“Gov. Chris Christie today signed 10 bills concerning gun ownership, but left on his desk five other gun control measures — including the most controversial ones,” nj.com reports. The Garden State Governor didn’t sign the bill banning 50-caliber rifles or the “kitchen sink” firearms ID card bill (S2723). But he did put his John Hancock on the following measures . . .
• Upgrade the crime of unlawful possession of a firearm from a second- or third-degree offense to a first-degree crime. Previously, unlawful possession of machine guns, handguns and assault firearms had been a second-degree crime and a third-degree crime in the case of rifles and shotguns. The bill would also increase mandatory minimum sentences for such offenses by six months. (S2804)
• Make the crime of firearms trafficking subject to the No Early Release Act, which requires offenders to serve at least 85 percent of their terms. The bill also requires authorities to seize cars used to smuggle weapons into New Jersey and increases penalties on dealers who knowingly sell guns to customers disqualified from possessing them, requiring them to serve at least 18 months in prison. (S2719)
• Allow authorities to impound cars if an occupant illegally possesses a weapon. The bill also allows authorities to impound cars used in cases of prostitution and buying or selling illegal drugs. (S2468)
• Increase penalties for those who unlawfully sell or give a gun to an underage person from a third- to second-degree crime with a minimum mandatory prison sentence of five years. (S1279) . . .
Others bills Christie signed today would give people a 180-day window to get rid of certain illegal guns (A3796); make law a state regulation exempting firearm owner information from the state’s Open Public Records Act (A3788) and clarify that the total number of gun permits in a town are public record (S2720); require submission of mental health records to the National Instant Criminal Background Check System (A3717); and create a study commission on violence (S2430).
There’s a lot to not like about the new New Jersey gun control laws. The scariest of them all: A3687. The new law disqualifies people on the FBI’s Terrorist Watch List from owning guns. Which is . . . who? You? Sorry, secret. Here’s the relevant bit from the FBI’s FAQ:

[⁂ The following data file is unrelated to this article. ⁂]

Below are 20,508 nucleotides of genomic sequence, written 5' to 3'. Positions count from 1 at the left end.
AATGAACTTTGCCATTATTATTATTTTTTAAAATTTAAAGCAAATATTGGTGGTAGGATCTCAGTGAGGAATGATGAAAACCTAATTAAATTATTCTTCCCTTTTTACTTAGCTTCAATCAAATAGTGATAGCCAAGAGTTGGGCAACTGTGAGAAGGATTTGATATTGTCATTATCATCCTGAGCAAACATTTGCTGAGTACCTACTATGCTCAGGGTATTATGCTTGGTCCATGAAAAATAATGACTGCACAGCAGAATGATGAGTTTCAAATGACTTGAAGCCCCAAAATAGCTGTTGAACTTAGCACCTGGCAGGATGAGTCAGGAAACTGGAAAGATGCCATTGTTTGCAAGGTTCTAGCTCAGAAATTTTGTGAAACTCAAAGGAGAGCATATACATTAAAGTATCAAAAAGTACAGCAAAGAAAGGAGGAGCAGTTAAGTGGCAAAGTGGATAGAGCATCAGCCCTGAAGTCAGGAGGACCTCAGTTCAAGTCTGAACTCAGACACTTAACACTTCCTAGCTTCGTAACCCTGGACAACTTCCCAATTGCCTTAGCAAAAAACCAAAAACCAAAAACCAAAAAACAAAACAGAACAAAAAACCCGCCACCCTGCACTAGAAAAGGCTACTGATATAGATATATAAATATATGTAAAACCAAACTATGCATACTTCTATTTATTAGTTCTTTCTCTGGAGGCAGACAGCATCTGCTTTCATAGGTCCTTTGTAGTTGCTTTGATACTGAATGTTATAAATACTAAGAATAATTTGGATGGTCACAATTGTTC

Can I find out if I am in the TSDB?
The TSC [Terrorist Screening Center] cannot reveal whether a particular person is in the TSDB [Terrorist Screening Database]. The TSDB remains an effective tool in the government’s counterterrorism efforts because its contents are not disclosed. If TSC revealed who was in the TSDB, terrorist organizations would be able to circumvent the purpose of the terrorist watchlist by determining in advance which of their members are likely to be questioned or detained.
Once again, it’s critical to note that the criteria for getting onto the FBI’s Terrorist Watch List are secret. The process for getting off the list is uncodified. This is how they deal with that.
Filing a Redress Inquiry
The TSC does not accept redress inquiries directly from the public. Instead, members of the public should contact the relevant screening agency with their questions or concerns about screening. The screening agency is in the best position to identify and resolve issues related to that agency’s screening process.
The FBI Terrorist Watch List is riddled with errors, as the National Shooting Sports Foundation reminds us:
The watch list, which contained more than 1.1 million identities, including aliases, as of the end of 2008, is fraught with errors.
A 2009 Department of Justice audit of the terrorist watch list nominating process found that several major problems with the nomination practices including names not added that should have been, former subjects of closed investigations that were supposed to have been removed years ago, and deceased individuals. In 72 percent of the cases reviewed, the individuals were not removed “in a timely manner.”
The FBI may nominate individuals to the watch list that aren’t the subject of a terrorist investigation. More than 62,000 watch list records were created through this process. The audit found “the controls over these types of nominations to be weak or nonexistent.”
Here’s the problem: what if one or more of Uncle Sam’s alphabet agencies decides to put a whole class of people onto the Terrorist Watch List? Like, I dunno, members of the NRA. Or anyone who owns a 50-caliber rifle. Or someone who wanted to secure tax-exempt status for a conservative leaning lobby group. What then?
If the listee–who doesn’t even know they’re on the List—lives in New Jersey, the State Police SWAT team can now pay a midnight, no-knock visit to make sure the suspected terrorist has surrendered their firearms (having discovered their status telepathically). How great is that?
If you think about it, the new law makes New Jersey Uncle Sam’s bitch, as the state police are swooping on folks ID’ed by the feds. Same as it ever was. Only worse. That said, the bill helps Christie’s presidential aspirations; he will no doubt paint this new law as proof that he’s tough on terrorism. Truth be told, Christie is no friend of ours. But I guess you knew that already.